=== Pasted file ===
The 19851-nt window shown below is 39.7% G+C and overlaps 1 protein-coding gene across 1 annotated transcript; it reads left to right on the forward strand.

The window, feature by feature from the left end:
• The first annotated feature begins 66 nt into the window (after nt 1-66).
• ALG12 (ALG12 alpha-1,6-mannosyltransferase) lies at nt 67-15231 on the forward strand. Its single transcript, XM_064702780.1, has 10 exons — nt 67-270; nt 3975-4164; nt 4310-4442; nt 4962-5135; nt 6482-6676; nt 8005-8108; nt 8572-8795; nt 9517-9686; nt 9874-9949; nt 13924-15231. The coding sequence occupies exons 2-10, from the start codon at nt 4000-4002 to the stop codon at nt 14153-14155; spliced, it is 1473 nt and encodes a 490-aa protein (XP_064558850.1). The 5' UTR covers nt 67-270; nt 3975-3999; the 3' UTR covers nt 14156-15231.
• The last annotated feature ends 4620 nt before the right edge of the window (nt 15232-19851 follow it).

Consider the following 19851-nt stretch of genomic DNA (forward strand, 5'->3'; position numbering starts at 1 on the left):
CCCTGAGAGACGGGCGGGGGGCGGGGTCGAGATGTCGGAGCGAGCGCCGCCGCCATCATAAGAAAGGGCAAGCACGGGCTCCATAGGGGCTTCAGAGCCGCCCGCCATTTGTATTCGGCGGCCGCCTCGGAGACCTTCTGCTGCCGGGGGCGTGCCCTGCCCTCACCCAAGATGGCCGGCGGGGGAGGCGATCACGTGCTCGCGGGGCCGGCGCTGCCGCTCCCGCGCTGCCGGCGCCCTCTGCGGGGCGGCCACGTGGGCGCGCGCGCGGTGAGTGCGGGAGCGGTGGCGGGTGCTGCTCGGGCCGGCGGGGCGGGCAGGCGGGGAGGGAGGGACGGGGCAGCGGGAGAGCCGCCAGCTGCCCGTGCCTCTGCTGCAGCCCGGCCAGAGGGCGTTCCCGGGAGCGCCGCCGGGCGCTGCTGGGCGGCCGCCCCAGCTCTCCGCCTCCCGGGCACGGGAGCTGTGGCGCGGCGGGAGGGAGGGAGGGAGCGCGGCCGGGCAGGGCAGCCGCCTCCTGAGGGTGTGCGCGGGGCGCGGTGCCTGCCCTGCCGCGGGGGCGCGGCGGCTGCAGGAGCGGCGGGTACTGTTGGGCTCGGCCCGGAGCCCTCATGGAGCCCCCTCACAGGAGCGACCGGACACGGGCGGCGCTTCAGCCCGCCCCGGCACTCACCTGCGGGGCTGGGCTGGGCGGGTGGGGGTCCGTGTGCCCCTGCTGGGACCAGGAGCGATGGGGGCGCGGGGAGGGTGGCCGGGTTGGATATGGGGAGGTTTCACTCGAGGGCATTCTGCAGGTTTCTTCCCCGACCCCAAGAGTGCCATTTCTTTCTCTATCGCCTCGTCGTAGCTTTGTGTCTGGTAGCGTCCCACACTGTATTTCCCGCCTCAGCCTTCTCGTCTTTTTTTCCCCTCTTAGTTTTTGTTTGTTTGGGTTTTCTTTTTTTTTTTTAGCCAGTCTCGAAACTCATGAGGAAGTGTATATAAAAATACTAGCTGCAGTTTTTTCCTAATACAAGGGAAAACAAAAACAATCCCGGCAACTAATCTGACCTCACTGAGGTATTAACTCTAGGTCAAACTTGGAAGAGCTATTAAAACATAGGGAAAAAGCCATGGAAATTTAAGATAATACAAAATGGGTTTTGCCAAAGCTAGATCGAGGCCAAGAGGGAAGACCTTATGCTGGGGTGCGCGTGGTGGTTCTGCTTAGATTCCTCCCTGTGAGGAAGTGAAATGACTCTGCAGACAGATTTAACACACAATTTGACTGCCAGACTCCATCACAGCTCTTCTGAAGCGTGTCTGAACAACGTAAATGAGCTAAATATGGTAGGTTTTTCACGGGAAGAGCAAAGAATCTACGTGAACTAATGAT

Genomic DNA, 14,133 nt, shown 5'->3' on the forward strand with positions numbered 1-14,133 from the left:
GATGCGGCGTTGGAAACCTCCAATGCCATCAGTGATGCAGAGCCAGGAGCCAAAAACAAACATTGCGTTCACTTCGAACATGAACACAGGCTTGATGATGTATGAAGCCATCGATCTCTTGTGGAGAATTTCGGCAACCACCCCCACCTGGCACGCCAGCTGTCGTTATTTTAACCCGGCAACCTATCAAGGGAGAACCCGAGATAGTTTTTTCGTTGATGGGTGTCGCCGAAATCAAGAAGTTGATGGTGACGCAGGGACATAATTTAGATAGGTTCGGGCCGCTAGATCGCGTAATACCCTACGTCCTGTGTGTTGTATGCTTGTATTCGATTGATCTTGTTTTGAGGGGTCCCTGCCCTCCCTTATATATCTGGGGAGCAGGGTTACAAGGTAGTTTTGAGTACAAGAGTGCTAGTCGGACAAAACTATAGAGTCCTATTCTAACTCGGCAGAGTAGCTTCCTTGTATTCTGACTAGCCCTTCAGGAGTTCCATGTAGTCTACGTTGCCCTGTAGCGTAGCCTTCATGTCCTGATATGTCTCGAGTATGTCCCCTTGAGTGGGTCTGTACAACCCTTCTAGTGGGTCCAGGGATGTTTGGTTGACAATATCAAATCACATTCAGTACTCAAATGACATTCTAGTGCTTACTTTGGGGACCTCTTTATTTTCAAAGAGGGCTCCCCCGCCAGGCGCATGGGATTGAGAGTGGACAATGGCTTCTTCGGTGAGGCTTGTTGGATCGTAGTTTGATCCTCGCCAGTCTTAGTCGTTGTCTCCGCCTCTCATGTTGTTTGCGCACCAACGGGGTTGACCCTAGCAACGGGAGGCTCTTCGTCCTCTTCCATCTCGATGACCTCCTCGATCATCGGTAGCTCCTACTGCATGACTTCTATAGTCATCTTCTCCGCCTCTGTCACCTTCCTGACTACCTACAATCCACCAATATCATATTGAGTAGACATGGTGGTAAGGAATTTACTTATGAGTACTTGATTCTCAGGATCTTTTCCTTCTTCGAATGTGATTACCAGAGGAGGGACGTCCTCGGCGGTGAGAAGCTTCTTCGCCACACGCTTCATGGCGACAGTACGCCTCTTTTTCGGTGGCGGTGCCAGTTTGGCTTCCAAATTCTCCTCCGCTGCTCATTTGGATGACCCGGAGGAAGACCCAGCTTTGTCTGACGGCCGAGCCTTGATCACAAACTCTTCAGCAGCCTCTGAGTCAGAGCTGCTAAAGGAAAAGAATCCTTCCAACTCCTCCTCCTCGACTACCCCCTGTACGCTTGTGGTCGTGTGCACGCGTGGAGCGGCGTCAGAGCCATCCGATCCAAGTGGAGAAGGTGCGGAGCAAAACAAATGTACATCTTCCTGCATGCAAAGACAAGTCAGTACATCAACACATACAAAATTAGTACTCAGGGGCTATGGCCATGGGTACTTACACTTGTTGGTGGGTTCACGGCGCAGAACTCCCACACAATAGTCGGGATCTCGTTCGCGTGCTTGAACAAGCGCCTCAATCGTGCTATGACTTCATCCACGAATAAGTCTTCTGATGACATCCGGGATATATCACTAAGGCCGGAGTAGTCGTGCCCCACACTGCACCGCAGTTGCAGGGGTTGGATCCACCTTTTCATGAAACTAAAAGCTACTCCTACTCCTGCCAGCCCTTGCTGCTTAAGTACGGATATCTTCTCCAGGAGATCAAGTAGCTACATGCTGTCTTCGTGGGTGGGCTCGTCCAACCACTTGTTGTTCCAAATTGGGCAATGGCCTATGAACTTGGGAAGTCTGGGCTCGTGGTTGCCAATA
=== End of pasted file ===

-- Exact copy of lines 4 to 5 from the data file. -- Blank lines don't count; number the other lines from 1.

• ALG12 (ALG12 alpha-1,6-mannosyltransferase) lies at nt 67-15231 on the forward strand. Its single transcript, XM_064702780.1, has 10 exons — nt 67-270; nt 3975-4164; nt 4310-4442; nt 4962-5135; nt 6482-6676; nt 8005-8108; nt 8572-8795; nt 9517-9686; nt 9874-9949; nt 13924-15231. The coding sequence occupies exons 2-10, from the start codon at nt 4000-4002 to the stop codon at nt 14153-14155; spliced, it is 1473 nt and encodes a 490-aa protein (XP_064558850.1). The 5' UTR covers nt 67-270; nt 3975-3999; the 3' UTR covers nt 14156-15231.
• The last annotated feature ends 4620 nt before the right edge of the window (nt 15232-19851 follow it).